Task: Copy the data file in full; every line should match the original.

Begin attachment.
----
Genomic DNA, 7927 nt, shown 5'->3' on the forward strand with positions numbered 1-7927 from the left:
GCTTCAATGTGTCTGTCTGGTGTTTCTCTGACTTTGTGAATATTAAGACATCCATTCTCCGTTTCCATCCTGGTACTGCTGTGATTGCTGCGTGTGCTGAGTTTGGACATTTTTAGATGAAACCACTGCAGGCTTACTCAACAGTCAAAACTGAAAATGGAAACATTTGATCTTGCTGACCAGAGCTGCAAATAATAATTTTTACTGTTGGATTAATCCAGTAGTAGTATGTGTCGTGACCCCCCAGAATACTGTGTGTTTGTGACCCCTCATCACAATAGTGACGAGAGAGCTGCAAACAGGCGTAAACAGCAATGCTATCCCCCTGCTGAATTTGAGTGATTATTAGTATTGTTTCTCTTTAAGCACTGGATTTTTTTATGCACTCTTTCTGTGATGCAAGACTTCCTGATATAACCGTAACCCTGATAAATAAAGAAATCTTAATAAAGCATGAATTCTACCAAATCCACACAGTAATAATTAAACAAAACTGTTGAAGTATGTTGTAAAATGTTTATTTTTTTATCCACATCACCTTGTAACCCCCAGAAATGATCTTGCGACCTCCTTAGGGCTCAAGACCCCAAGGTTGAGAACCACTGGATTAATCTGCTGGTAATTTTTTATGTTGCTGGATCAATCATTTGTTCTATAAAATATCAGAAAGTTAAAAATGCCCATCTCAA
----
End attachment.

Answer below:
Genomic DNA, 7927 nt, shown 5'->3' on the forward strand with positions numbered 1-7927 from the left:
GCTTCAATGTGTCTGTCTGGTGTTTCTCTGACTTTGTGAATATTAAGACATCCATTCTCCGTTTCCATCCTGGTACTGCTGTGATTGCTGCGTGTGCTGAGTTTGGACATTTTTAGATGAAACCACTGCAGGCTTACTCAACAGTCAAAACTGAAAATGGAAACATTTGATCTTGCTGACCAGAGCTGCAAATAATAATTTTTACTGTTGGATTAATCCAGTAGTAGTATGTGTCGTGACCCCCCAGAATACTGTGTGTTTGTGACCCCTCATCACAATAGTGACGAGAGAGCTGCAAACAGGCGTAAACAGCAATGCTATCCCCCTGCTGAATTTGAGTGATTATTAGTATTGTTTCTCTTTAAGCACTGGATTTTTTTATGCACTCTTTCTGTGATGCAAGACTTCCTGATATAACCGTAACCCTGATAAATAAAGAAATCTTAATAAAGCATGAATTCTACCAAATCCACACAGTAATAATTAAACAAAACTGTTGAAGTATGTTGTAAAATGTTTATTTTTTTATCCACATCACCTTGTAACCCCCAGAAATGATCTTGCGACCTCCTTAGGGCTCAAGACCCCAAGGTTGAGAACCACTGGATTAATCTGCTGGTAATTTTTTATGTTGCTGGATCAATCATTTGTTCTATAAAATATCAGAAAGTTAAAAATGCCCATCTCAA